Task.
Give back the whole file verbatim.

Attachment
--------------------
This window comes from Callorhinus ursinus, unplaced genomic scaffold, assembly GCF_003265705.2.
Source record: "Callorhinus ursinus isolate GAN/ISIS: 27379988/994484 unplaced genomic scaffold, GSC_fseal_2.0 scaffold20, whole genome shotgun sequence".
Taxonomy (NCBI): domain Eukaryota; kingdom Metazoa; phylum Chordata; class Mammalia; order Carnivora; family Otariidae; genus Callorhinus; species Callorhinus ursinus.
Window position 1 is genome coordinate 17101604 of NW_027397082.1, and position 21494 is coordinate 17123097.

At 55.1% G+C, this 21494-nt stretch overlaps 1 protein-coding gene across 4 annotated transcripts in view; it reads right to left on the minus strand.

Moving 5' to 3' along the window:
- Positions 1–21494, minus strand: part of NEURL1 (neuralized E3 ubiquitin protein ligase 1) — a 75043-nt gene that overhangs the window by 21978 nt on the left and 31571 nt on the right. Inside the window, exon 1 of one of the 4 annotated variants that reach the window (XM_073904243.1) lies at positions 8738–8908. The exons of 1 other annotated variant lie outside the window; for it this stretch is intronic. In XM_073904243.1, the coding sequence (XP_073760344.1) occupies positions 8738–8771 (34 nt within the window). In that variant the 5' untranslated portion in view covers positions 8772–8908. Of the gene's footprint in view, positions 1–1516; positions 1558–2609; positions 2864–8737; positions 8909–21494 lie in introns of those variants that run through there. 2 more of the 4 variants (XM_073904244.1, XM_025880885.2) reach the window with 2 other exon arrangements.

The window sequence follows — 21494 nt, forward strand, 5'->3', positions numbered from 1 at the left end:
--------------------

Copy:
This window comes from Callorhinus ursinus, unplaced genomic scaffold, assembly GCF_003265705.2.
Source record: "Callorhinus ursinus isolate GAN/ISIS: 27379988/994484 unplaced genomic scaffold, GSC_fseal_2.0 scaffold20, whole genome shotgun sequence".
Taxonomy (NCBI): domain Eukaryota; kingdom Metazoa; phylum Chordata; class Mammalia; order Carnivora; family Otariidae; genus Callorhinus; species Callorhinus ursinus.
Window position 1 is genome coordinate 17101604 of NW_027397082.1, and position 21494 is coordinate 17123097.

At 55.1% G+C, this 21494-nt stretch overlaps 1 protein-coding gene across 4 annotated transcripts in view; it reads right to left on the minus strand.

Moving 5' to 3' along the window:
- Positions 1–21494, minus strand: part of NEURL1 (neuralized E3 ubiquitin protein ligase 1) — a 75043-nt gene that overhangs the window by 21978 nt on the left and 31571 nt on the right. Inside the window, exon 1 of one of the 4 annotated variants that reach the window (XM_073904243.1) lies at positions 8738–8908. The exons of 1 other annotated variant lie outside the window; for it this stretch is intronic. In XM_073904243.1, the coding sequence (XP_073760344.1) occupies positions 8738–8771 (34 nt within the window). In that variant the 5' untranslated portion in view covers positions 8772–8908. Of the gene's footprint in view, positions 1–1516; positions 1558–2609; positions 2864–8737; positions 8909–21494 lie in introns of those variants that run through there. 2 more of the 4 variants (XM_073904244.1, XM_025880885.2) reach the window with 2 other exon arrangements.

The window sequence follows — 21494 nt, forward strand, 5'->3', positions numbered from 1 at the left end: